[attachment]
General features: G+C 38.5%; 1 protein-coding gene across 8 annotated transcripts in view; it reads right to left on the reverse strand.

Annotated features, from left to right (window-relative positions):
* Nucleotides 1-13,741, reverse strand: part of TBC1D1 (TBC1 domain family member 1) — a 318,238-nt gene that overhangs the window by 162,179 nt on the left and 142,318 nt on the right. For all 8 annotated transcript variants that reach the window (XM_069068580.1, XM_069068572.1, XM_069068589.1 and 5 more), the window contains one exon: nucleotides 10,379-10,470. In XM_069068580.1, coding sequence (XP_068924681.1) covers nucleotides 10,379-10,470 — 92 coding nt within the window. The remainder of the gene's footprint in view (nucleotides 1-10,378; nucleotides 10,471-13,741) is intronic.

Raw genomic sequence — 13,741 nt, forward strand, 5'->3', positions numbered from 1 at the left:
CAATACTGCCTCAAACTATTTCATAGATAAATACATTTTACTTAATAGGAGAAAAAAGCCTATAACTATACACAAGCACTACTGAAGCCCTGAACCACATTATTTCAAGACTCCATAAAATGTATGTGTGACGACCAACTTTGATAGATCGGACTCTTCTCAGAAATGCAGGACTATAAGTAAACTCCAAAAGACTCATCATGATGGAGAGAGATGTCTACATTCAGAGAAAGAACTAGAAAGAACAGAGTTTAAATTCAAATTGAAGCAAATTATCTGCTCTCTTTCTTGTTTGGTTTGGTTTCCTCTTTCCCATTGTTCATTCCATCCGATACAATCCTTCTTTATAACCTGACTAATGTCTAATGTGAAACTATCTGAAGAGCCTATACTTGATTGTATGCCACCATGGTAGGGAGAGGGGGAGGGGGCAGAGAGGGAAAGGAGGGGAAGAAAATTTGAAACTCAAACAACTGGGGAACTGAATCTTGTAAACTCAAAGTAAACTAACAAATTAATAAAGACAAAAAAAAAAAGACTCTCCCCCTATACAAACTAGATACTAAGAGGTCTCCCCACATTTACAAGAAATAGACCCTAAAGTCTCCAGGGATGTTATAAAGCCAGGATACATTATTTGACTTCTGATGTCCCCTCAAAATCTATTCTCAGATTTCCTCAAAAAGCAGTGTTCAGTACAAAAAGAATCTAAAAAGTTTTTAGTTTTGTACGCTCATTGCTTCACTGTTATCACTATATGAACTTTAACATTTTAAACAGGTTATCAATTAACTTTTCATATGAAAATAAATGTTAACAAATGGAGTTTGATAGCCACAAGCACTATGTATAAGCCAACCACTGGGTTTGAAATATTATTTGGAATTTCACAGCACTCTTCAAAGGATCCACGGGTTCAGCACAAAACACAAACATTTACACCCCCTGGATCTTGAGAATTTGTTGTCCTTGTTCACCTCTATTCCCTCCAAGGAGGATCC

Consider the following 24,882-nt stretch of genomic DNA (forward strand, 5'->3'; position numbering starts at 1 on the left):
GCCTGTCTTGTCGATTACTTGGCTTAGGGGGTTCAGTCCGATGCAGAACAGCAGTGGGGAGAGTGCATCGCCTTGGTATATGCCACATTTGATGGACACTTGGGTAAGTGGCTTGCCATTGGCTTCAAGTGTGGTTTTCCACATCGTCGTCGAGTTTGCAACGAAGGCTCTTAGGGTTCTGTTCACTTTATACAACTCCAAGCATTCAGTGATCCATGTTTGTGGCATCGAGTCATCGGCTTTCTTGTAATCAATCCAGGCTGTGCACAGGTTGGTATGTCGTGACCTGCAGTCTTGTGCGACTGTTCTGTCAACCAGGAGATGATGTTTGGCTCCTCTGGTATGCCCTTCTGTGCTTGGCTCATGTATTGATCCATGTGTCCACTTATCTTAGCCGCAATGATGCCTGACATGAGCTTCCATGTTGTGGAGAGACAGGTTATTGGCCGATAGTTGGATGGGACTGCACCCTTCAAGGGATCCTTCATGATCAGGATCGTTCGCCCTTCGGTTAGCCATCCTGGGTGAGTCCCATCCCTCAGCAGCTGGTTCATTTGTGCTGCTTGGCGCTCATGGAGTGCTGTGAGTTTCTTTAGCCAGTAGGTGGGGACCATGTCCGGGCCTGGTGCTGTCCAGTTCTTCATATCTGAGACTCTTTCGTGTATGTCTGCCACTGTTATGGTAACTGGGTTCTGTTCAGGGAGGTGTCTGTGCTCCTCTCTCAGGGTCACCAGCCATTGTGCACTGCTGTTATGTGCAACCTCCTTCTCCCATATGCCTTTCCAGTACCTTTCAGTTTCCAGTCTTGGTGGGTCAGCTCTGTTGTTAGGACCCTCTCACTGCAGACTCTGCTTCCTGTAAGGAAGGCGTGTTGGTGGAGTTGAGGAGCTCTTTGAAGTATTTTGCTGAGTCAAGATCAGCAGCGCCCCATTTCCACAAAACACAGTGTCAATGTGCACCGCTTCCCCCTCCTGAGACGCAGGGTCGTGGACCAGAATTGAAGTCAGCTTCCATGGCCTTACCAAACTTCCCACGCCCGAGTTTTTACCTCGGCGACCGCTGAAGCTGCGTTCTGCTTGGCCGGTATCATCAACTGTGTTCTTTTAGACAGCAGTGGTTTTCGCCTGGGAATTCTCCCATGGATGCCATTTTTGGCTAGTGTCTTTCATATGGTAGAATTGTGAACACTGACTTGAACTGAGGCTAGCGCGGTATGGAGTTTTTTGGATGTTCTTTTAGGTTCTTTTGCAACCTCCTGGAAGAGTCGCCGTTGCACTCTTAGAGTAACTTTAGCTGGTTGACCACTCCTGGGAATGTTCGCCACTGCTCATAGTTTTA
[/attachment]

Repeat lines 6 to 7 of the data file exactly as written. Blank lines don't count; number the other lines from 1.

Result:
Consider the following 24,882-nt stretch of genomic DNA (forward strand, 5'->3'; position numbering starts at 1 on the left):
GCCTGTCTTGTCGATTACTTGGCTTAGGGGGTTCAGTCCGATGCAGAACAGCAGTGGGGAGAGTGCATCGCCTTGGTATATGCCACATTTGATGGACACTTGGGTAAGTGGCTTGCCATTGGCTTCAAGTGTGGTTTTCCACATCGTCGTCGAGTTTGCAACGAAGGCTCTTAGGGTTCTGTTCACTTTATACAACTCCAAGCATTCAGTGATCCATGTTTGTGGCATCGAGTCATCGGCTTTCTTGTAATCAATCCAGGCTGTGCACAGGTTGGTATGTCGTGACCTGCAGTCTTGTGCGACTGTTCTGTCAACCAGGAGATGATGTTTGGCTCCTCTGGTATGCCCTTCTGTGCTTGGCTCATGTATTGATCCATGTGTCCACTTATCTTAGCCGCAATGATGCCTGACATGAGCTTCCATGTTGTGGAGAGACAGGTTATTGGCCGATAGTTGGATGGGACTGCACCCTTCAAGGGATCCTTCATGATCAGGATCGTTCGCCCTTCGGTTAGCCATCCTGGGTGAGTCCCATCCCTCAGCAGCTGGTTCATTTGTGCTGCTTGGCGCTCATGGAGTGCTGTGAGTTTCTTTAGCCAGTAGGTGGGGACCATGTCCGGGCCTGGTGCTGTCCAGTTCTTCATATCTGAGACTCTTTCGTGTATGTCTGCCACTGTTATGGTAACTGGGTTCTGTTCAGGGAGGTGTCTGTGCTCCTCTCTCAGGGTCACCAGCCATTGTGCACTGCTGTTATGTGCAACCTCCTTCTCCCATATGCCTTTCCAGTACCTTTCAGTTTCCAGTCTTGGTGGGTCAGCTCTGTTGTTAGGACCCTCTCACTGCAGACTCTGCTTCCTGTAAGGAAGGCGTGTTGGTGGAGTTGAGGAGCTCTTTGAAGTATTTTGCTGAGTCAAGATCAGCAGCGCCCCATTTCCACAAAACACAGTGTCAATGTGCACCGCTTCCCCCTCCTGAGACGCAGGGTCGTGGACCAGAATTGAAGTCAGCTTCCATGGCCTTACCAAACTTCCCACGCCCGAGTTTTTACCTCGGCGACCGCTGAAGCTGCGTTCTGCTTGGCCGGTATCATCAACTGTGTTCTTTTAGACAGCAGTGGTTTTCGCCTGGGAATTCTCCCATGGATGCCATTTTTGGCTAGTGTCTTTCATATGGTAGAATTGTGAACACTGACTTGAACTGAGGCTAGCGCGGTATGGAGTTTTTTGGATGTTCTTTTAGGTTCTTTTGCAACCTCCTGGAAGAGTCGCCGTTGCACTCTTAGAGTAACTTTAGCTGGTTGACCACTCCTGGGAATGTTCGCCACTGCTCATAGTTTTA